The agenda for Tuesday night’s City Council meeting is thin (although Thursday’s work session is a doozy—bring trail mix and coffee), but two items related to affordable housing are worth applauding.
As many as 26 new affordable houses could be built and/or renovated in Northeast-Central and Southwest Central Durham if the Council approves $682,000 in funding to Habitat for Humanity.
The nonprofit is asking for $182,910 from the Dedicated Housing Funds to build at least five affordable, energy-efficient single-family houses in NECD, priced for first-time homebuyers and low-income households earning less than 60 percent of the area median income, or about $30,000 annually. The homes could be built on vacant lots; alternately, the nonprofit could buy houses and renovate them.
Habitat has requested another $500,000 in Dedicated Housing Funds, part of which is also earmarked for 10 new or rehabilitated homes in NECD.
Homeownership rates are low in NECD, where two-thirds to 90 percent of residents rent, according to data from the Durham Neighborhood Compass. Of those who do own homes, 40 percent to 60 percent spend more than a third of their monthly income on housing costs —mortgage, utilities, insurance. Meanwhile, median household incomes range from $16,926 a year to $27,500. Durham's median annual household income is $50,000.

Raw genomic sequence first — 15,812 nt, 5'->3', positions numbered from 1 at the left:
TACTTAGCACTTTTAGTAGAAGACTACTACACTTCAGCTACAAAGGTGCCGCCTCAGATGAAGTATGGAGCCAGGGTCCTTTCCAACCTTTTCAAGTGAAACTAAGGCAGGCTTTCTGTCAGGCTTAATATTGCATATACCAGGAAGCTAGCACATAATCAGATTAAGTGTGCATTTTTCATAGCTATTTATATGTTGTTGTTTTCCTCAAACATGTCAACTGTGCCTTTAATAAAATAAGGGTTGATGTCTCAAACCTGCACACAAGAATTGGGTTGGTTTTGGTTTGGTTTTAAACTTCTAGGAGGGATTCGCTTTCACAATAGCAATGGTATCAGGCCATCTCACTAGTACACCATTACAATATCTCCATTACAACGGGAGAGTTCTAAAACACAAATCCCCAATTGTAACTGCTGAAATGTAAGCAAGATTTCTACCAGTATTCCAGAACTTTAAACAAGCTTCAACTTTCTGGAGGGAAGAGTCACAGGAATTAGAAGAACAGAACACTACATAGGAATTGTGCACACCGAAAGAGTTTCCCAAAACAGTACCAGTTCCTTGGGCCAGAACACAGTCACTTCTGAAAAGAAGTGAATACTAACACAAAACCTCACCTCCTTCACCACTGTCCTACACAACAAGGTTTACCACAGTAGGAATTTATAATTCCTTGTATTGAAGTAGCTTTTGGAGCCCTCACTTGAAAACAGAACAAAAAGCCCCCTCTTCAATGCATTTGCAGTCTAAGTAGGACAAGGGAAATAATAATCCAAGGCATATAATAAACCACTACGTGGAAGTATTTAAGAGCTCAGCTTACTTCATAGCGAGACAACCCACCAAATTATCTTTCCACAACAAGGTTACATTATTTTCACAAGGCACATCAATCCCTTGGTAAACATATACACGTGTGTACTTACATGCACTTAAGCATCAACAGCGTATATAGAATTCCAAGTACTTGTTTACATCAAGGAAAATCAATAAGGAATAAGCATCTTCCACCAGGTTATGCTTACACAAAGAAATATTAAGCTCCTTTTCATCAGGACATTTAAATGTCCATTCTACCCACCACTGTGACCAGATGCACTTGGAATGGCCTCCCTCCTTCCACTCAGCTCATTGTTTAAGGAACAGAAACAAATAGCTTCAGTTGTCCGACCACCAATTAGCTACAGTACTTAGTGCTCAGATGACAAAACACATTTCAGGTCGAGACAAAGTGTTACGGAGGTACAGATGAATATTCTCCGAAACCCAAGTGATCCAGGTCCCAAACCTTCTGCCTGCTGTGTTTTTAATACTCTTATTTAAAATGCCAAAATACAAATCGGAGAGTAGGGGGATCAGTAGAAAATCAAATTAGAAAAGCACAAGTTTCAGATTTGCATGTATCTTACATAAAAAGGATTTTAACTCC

Habitat would use the rest of the money for buying up to 11 vacant lots in Southwest-Central Durham. The nonprofit would then build new houses there, also targeted toward first-time homebuyers. These houses would be similar to previous Habitat projects in the West End and Lyon Park.
SWCD also has a high rate of renters and homeownership costs, due in part to the condition of older houses that are expensive to maintain.